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Jackson's Five the Usual Suspects

June 14, 2004|J.A. Adande

AUBURN HILLS, Mich. — Phil Jackson backed down.

Here was one last chance for Jackson to throw a tether to his team.

The remaining core of the three-peat went to him Friday, cornered him in the only private space they could find in the Palace -- the bathroom -- and asked him whether he could go with that championship group: Shaquille O'Neal, Kobe Bryant, Derek Fisher, Rick Fox and Devean George.

He said he'd think about it. Then he told the media before Game 4 that he had a change in store for his lineup.

Then, after Kid Rock sang and flames from the Pistons' pregame pyrotechnic show were extinguished, Jackson sent out the usual starting five: O'Neal, Bryant, George, Gary Payton and Karl Malone.

In a situation that called for something drastic, a desperate attempt to vault past that old cigar-smoker named Red, Jackson stood pat.

Jackson, who sounded as if he were closest to sitting Malone, said: "Karl felt that he could give some minutes out there on the floor.

"We had a short chat before the ballgame. I said, 'Go out and try it and see how you feel before the game.' He wanted to give it a try, so we stayed with him and gave him a shot."

Malone even gave the Lakers a shot -- one 15-foot jumper in the first quarter off a pass from O'Neal. But that was about the extent of his contribution. He managed to muscle Rasheed Wallace and goad him into a couple of fouls during the first three games, but the more the series progresses the less Malone can do. Still, Jackson sent Malone back out at the start of the second half, before removing him for good after 4 1/2 minutes and two big Wallace rebounds.

Jackson didn't want to dishonor Malone, whose noteworthy effort with a damaged right knee deserves commendation. And he didn't want to alienate Payton any more -- if that's possible at this point. If Payton were told he wasn't starting, he might have stayed in the locker room without even changing into his uniform.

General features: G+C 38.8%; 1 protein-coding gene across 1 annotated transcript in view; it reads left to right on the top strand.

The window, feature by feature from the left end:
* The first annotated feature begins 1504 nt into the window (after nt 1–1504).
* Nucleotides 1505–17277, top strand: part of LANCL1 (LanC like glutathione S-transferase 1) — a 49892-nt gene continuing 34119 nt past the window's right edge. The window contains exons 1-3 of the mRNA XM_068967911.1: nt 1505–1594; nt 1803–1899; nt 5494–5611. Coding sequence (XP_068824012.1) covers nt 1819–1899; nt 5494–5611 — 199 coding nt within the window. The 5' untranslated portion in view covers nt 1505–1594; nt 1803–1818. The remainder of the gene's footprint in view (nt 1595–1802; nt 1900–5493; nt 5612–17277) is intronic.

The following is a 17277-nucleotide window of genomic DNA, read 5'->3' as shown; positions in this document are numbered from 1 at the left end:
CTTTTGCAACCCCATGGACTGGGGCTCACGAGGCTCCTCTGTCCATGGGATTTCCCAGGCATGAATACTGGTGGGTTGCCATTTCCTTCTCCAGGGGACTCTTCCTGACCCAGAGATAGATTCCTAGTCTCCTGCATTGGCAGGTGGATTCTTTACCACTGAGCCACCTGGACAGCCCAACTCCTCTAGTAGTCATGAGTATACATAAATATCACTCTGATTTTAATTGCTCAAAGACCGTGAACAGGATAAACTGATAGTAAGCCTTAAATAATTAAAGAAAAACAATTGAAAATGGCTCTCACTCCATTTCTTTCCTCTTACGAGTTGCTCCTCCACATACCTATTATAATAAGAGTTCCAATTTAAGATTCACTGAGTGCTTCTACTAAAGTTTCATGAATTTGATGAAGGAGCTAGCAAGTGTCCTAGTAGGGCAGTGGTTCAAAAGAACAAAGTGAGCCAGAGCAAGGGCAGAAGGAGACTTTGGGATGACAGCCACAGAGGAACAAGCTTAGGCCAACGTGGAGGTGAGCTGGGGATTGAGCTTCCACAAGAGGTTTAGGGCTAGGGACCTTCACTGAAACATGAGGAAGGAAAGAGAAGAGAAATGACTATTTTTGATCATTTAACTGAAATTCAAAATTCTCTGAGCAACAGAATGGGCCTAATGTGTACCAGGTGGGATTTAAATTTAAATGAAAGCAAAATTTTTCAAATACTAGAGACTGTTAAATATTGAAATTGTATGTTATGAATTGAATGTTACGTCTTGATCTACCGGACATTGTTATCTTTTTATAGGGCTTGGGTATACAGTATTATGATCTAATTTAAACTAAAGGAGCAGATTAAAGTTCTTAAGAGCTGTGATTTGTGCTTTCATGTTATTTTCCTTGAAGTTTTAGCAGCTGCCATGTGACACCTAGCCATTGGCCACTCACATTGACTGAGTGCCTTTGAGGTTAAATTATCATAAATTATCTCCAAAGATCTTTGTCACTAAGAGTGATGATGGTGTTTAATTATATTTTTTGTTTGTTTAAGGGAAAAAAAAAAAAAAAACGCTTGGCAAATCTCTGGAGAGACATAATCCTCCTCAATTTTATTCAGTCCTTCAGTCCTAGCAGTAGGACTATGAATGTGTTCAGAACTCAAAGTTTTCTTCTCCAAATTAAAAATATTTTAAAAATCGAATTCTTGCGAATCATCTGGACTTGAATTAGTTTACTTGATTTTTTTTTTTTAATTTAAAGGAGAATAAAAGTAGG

The veterans understand that to some degree. They know Jackson has to offer some reward to the players who made the sacrifice to come here, even if they might may not reach their objective. But if not at the opening tipoff, at least the group could have played together at some point -- preferably in the fourth quarter, when execution is most important.

Instead, the Lakers watched the Pistons pull away for an 88-80 victory that put them on the precipice of a championship.

The Laker five, who have been through so much together, who might have only 48 more minutes together, never stepped onto the court at the same time Sunday night.

Asked if he was disappointed about that, Fox said, "Yeah, considering that execution is still the issue. But I'm sure from the matchups standpoint, Phil is still concerned about who's going to guard Rasheed. And I guess I understand that. But we're struggling with our execution. The only answer is to put people out there that can execute. Whether that means we're going to be even more challenged on the boards or more challenged in the area of defending some of the bigger guys, maybe. But at this point it's the only thing we haven't done."

When Fox did come in after George picked up two fouls in the first 90 seconds, Fox found O'Neal for three quick baskets.

At times, when Bryant was at his free-flingingest, the other players have wanted Jackson to sit him on the bench and administer a lesson. Jackson didn't Sunday, and Bryant shot the Lakers out of any hope for a halftime lead by going three for 14.

Instead Jackson sat Bryant for more than a minute and a half in the fourth quarter, when Bryant should be on the court the entire time. No matter how poorly he plays there's always a chance for him to pull out some magic. But he can't perform any tricks from the bench.

The only time Jackson looked or sounded like his old self was when he used his off-day media session to gripe about the officiating, to say his team wasn't allowed to play defense as physically as the Pistons.

It didn't work. In a more truthful moment immediately after Game 3, Jackson said the reason the Pistons went to the free-throw line more was because they were the aggressors.

That was the case again in Game 4. Yes, the officials were quick with the whistles, acting as if a bump from a defender coming off a screen 25 feet from the basket was going to alter the outcome of the game. But that's what happens when a team sticks with its offense, as the Pistons have done, and continues to get more opportunities by rebounding aggressively.

It seemed as if the Pistons vaulted into the bonus before the first TV timeout of each quarter. On one pair of back-to-back plays in the first half, they went to the free-throw line twice without even advancing the ball into the frontcourt.

Frustrating calls? Sure. But the truth is that the 41 free throws the Pistons shot still didn't negate the questionable call on Ben Wallace that gave O'Neal a crucial three-point play in the final minute of regulation in Game 2. Besides, how much would more free throws have helped the Lakers on Sunday when they converted only 50% of their attempts?

Tuesday, there's one more time for Jackson and the Lakers to shuffle the cards to avoid drawing a losing hand.


J.A. Adande can be reached at To read previous columns by Adande, go to

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